by Amy Small-McKinney

 Amy Small-McKinney_Philadelphia

Beauty was hard for me to find on a spare cot or in the back

of a truck, when I had no home. & then I did,


when beauty had bars on its windows & a Coleus sat on my sill

with its purple hearts & old Tony sold me necessities

& came to know my name & the butcher without a thumb brought a Thanksgiving turkey

to my front door & young Tony upstairs lost a finger in some war, or so he said.

I was happy to hike the flight of stairs to sit with him and talk.

He borrowed a glass vase, nothing more, &


at the nearby market, startled pigs & cheeses hung on racks,

women peddled chestnuts & nutmeg, their voices ancient pigeons promising no hunger.


A Vietnamese restaurant, the place for cheap soup with long noodles & airy leaves floating.

A boat, I could sit for hours & row away from loneliness.


No one knew what they meant to me then.

The green leafy soup stars or the nine-fingered butcher,

his attentiveness filled me like a luxurious meal.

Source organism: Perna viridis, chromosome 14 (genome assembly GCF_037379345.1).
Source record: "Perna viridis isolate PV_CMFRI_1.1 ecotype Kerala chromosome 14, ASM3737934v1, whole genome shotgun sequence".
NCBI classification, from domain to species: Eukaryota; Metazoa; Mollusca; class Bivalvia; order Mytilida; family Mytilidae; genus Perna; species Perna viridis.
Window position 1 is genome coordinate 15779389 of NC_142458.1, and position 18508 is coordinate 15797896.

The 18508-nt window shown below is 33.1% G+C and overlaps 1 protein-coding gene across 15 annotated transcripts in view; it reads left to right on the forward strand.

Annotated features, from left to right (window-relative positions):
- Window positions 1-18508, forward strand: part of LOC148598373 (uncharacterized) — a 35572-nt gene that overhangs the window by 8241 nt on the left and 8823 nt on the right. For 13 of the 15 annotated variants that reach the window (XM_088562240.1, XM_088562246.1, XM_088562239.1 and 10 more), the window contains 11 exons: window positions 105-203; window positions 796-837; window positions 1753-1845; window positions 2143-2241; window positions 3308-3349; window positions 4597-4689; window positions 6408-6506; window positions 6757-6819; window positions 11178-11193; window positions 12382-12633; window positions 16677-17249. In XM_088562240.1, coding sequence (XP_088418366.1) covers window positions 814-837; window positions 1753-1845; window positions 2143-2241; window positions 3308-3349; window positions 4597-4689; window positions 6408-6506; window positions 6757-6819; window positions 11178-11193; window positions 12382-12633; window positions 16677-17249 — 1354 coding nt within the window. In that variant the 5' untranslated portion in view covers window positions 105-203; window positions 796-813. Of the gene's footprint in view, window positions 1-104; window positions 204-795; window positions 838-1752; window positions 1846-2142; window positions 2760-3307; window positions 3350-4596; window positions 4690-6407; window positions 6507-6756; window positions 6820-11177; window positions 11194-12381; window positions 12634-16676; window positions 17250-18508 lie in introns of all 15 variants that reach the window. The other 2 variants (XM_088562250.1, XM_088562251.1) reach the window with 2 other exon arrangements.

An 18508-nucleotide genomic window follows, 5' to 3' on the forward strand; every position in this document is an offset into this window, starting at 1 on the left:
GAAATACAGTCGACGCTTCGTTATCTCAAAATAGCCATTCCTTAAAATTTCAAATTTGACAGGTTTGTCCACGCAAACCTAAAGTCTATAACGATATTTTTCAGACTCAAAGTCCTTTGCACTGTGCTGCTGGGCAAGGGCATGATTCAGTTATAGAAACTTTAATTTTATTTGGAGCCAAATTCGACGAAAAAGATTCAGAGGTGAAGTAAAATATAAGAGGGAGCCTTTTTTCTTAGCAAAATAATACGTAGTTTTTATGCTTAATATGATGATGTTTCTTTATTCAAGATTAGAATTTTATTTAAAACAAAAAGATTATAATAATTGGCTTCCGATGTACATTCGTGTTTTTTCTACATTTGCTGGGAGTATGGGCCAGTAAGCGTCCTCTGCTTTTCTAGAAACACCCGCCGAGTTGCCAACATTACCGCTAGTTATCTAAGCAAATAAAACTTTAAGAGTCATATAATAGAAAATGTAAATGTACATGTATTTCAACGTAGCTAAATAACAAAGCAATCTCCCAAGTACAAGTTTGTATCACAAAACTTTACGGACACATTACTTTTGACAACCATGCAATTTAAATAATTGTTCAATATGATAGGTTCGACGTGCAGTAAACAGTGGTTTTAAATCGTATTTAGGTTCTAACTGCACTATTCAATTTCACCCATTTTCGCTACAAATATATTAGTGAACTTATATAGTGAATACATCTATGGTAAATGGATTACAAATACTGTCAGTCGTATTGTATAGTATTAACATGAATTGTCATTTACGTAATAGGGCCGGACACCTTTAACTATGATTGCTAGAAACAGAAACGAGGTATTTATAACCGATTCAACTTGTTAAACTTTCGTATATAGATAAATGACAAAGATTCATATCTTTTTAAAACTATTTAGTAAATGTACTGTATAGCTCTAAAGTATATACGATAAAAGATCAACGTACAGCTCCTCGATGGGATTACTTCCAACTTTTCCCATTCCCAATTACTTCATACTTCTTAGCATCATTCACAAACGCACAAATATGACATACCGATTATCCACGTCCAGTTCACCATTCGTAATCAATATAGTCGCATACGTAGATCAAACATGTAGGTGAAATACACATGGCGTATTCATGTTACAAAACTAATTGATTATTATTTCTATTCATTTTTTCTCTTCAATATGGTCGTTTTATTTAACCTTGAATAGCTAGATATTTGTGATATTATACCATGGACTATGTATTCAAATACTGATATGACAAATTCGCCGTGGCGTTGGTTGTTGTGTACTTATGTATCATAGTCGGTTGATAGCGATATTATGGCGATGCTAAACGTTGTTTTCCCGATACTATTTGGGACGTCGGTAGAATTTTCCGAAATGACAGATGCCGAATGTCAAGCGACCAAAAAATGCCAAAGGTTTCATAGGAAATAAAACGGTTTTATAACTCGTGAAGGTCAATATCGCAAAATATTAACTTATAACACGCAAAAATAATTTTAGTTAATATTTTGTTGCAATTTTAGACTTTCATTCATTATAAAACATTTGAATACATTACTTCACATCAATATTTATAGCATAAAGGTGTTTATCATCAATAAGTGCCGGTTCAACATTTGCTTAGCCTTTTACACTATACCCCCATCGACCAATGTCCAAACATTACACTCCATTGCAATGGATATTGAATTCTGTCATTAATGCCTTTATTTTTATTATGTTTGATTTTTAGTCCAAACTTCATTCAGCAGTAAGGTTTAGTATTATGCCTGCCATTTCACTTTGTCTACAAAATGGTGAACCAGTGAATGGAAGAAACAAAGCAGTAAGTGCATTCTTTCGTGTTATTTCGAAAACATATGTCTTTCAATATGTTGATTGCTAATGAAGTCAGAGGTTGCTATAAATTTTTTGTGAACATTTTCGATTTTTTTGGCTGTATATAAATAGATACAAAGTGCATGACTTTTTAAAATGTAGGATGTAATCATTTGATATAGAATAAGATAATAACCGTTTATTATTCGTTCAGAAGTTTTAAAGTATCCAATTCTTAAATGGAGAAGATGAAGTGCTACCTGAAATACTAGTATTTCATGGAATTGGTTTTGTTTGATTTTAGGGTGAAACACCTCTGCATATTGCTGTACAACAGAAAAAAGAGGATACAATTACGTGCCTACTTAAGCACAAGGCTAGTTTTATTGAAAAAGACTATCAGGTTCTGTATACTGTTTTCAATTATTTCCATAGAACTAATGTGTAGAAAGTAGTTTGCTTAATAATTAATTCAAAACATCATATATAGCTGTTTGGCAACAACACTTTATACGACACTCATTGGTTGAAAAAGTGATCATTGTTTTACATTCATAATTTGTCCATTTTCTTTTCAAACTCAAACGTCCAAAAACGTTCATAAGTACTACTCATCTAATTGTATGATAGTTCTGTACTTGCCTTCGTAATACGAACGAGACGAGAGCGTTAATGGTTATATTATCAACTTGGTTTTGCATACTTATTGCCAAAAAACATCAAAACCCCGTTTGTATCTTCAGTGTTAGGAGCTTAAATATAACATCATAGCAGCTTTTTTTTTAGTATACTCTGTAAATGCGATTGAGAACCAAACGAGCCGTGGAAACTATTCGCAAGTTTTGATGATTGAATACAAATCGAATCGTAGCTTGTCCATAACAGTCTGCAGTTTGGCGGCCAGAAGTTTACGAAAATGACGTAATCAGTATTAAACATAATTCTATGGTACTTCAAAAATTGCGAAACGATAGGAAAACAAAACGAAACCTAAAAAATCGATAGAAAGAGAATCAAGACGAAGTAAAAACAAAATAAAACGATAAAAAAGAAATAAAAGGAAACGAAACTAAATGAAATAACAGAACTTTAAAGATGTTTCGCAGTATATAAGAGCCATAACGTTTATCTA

To tell you I was hungry is beside the point, very young,

left home, no choice, love rationed like air.


Now I think I know beauty,

look up at stars, some have names,

are gifts for birthdays.

What I want to say: how little I know of anyone’s life.


We are a country, a world, a universe of division.


We imagine this must be beauty:


Doesn’t everyone love Evie’s homemade Nduja, her hair pulled back in a chignon?

Or this: A woman drinks morning coffee, mistrusts newly leveled fields,

worries for her seed beds.

Or: Summer & a man sits beside the stoop of his sweltering house playing checkers, waits

at least five minutes to move his piece.

& I have found it, at times, when the train rumbles under my window,

its constancy a parliament of beautiful owls, returning.

Amy Small-McKinney won The Kithara Book Prize 2016 (Glass Lyre Press) for her second full-length collection of poems, Walking Toward Cranes. Most recently, her poems have appeared in Connotation Press: An Online Artifact and are forthcoming in The Indianapolis Review.  She facilitates poetry workshops and offers independent study in Philadelphia.